Did you know that Thomas Jefferson originally opposed George Washington’s idea for a national Thanksgiving celebration, calling it “the most ridiculous thing I’ve ever heard”? The holiday did not become official until 1863, when Abraham Lincoln proclaimed that a Thanksgiving holiday would be honored the last Thursday of November that year. Even then, Franklin Delano Roosevelt had to sign a bill into law in 1941 before the last Thursday of November was the officially recognized day for Thanksgiving. Other presidents between Washington and Roosevelt issued their own proclamations for national days of thanks, including James Madison, who wanted to observe it on April 13.
Did you know that the “first” Thanksgiving that we honor–the communal dinner in 1621 between the Pilgrims and the Wampanoag tribe–isn’t actually the first Thanksgiving? Celebrations to give thanks were a tradition back then in “The New World,” as settlers attempted peaceful relations with indigenous people, and it is believed that the earliest celebration took place in 1541.
Did you know that it’s widely believed that the pilgrims didn’t eat turkey at that 1621 dinner? “Wild fowl” were served according to firsthand accounts, but this could mean everything from chicken to geese. We do know they ate venison, lobster, but it’s also unlikely that other traditional foods like cranberry sauce and sweet potatoes (which hadn’t even been introduced to the region back then) were served.
Thanksgiving is a fun time of the year, and an educational one at that. The history of the holiday dates back to the earliest days of America, before our country was a country, and there are a lot of opportunities to learn about the United States’ past. As teachers, Thanksgiving affords us a plethora of material for educating our students on an array of topics, from history and literature, to health and nutrition.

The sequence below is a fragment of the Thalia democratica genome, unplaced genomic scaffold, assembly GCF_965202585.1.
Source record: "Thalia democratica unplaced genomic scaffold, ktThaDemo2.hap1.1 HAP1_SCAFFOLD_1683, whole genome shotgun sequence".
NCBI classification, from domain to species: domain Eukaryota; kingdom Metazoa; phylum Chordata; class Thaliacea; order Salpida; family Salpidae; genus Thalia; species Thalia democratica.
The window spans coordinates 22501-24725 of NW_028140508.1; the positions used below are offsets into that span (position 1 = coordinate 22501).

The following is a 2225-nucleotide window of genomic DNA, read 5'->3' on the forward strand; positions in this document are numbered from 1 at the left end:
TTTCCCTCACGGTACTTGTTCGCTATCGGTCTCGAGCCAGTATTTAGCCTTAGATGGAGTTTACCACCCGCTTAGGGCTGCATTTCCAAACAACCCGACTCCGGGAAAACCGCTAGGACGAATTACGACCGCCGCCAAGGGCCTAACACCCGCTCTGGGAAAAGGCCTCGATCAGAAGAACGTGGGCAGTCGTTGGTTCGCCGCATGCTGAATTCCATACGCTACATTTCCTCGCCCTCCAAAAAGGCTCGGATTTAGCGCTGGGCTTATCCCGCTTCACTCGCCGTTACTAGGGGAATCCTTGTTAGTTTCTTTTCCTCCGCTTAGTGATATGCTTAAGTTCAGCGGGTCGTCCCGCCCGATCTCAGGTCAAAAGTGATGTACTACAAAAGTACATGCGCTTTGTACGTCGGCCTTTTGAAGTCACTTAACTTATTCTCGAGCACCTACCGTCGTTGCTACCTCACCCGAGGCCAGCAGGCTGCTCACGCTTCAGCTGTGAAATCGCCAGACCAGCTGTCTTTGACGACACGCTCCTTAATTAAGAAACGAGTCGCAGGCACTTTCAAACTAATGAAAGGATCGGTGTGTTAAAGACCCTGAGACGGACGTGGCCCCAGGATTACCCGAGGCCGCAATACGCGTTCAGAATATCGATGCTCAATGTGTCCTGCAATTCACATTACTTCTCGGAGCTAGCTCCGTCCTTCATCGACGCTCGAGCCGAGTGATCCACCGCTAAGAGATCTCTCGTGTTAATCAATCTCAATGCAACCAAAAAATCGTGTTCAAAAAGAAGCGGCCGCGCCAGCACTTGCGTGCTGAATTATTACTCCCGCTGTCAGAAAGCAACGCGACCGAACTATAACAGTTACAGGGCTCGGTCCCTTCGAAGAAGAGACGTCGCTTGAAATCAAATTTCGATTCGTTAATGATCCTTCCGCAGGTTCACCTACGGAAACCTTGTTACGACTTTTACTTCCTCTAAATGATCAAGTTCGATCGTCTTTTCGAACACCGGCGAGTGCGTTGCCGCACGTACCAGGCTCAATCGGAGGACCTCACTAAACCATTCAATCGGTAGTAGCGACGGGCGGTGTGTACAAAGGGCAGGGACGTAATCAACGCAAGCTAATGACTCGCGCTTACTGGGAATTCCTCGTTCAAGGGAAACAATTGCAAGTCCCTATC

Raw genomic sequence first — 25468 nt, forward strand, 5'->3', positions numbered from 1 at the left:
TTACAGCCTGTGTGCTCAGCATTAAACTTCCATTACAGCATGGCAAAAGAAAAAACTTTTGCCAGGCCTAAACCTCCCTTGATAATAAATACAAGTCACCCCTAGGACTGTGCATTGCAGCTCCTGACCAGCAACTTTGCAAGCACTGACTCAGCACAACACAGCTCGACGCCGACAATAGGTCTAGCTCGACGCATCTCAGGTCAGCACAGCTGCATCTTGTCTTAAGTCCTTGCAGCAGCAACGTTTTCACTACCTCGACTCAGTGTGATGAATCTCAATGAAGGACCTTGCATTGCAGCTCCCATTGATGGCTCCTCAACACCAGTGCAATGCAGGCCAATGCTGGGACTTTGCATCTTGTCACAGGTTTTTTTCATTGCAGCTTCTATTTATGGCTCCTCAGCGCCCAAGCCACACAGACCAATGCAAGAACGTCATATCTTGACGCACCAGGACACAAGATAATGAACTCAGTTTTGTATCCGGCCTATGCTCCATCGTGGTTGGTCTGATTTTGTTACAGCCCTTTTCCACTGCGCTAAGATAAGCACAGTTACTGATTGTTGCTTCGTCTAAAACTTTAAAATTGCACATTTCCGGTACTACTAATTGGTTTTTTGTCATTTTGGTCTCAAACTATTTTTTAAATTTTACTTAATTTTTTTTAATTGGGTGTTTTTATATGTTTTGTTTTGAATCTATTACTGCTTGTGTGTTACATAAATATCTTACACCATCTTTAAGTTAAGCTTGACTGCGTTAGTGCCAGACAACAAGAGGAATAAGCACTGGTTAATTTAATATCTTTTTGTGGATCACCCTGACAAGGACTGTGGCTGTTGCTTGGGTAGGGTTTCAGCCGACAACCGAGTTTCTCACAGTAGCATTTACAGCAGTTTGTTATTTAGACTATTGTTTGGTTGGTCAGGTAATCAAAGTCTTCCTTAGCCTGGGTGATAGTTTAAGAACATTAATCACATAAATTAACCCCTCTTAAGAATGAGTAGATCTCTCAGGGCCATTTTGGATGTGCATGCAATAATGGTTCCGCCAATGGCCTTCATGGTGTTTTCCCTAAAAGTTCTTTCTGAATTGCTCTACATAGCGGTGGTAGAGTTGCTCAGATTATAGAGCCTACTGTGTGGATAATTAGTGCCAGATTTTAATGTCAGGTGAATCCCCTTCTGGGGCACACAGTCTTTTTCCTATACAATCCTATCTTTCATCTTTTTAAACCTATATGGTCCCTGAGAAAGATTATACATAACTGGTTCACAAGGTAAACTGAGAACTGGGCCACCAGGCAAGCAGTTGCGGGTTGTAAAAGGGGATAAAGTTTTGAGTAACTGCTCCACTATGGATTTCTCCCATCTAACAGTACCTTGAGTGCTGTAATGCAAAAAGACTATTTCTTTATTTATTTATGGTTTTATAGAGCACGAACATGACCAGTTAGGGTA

Because the holiday is so old, there are a number of conflicting accounts of its history, which fosters healthy debate. And there are also a number of little known facts about Thanksgiving, such as the aforementioned tidbits. This keeps learning about Thanksgiving fun and versatile, because there’s so much you can do with the subject!
In the spirit of the season, check out some of these great Thanksgiving teaching resources for educating students about the holiday in engaging ways! And keep in mind all the interesting anecdotes about the history of Thanksgiving to ensure that your lessons are new and thought-provoking!
Scholastic is probably one of the largest and most renowned creators of resources for teachers, and they have an entire section on their site completely devoted to Thanksgiving resources, including lesson ideas, books, printouts, arts & crafts materials, videos, multimedia presentations, and interactive activities.
Who better to provide Thanksgiving resources than the Library of Congress, the government body charged with keeping and storing our country’s the most important historical and legislative documents. The Library of Congress has an entire Thanksgiving Teacher’s Guide, as well as a catalog of digitized primary sources that illustrate important moments in the history of the holiday. You can even sort through this catalog by which federal, state, and organizational standards they meet!
The National Education Association (NEA) is the country’s largest teacher’s organization, and as part of their efforts to foster active professional development, offer some great curriculum resources and lesson materials. The NEA also has a Thanksgiving section on their site’s lesson tools. These interdisciplinary lesson ideas are broken down by grade level and offer a plethora of resources across an array of academic subjects.
Teachers Pay Teachers is an open marketplace for educators that is highly popular among K-12 teachers. The site allows individuals to create “shops” where they are actually able to sell their lesson plans and materials. Naturally, because Thanksgiving is such an important day of the year (and a popular topic), there are a ton of Thanksgiving resources uploaded by users. You can do a site search for “Thanksgiving Lessons”, although the “Thanksgiving” category is currently featured on the homepage in anticipation of the day!
Larry Ferlazzo, an EduBlogs writer and a prominent voice in the educational sphere, published a list of “The Best Sites to Teach and Learn About Thanksgiving“. Though this post is five years old, it still serves as an incredibly detailed collection of websites that provide resources, videos, and information about Thanksgiving. The websites run the gamut, covering a range of education sites, government entities, media outlets, and individual bloggers. This is an excellent sampling of some of the best Thanksgiving teaching resources out there!
We have an array of Thanksgiving videos from educators and students just like you. Feel free to search for topics in the search box or create a Thanksgiving video of your own!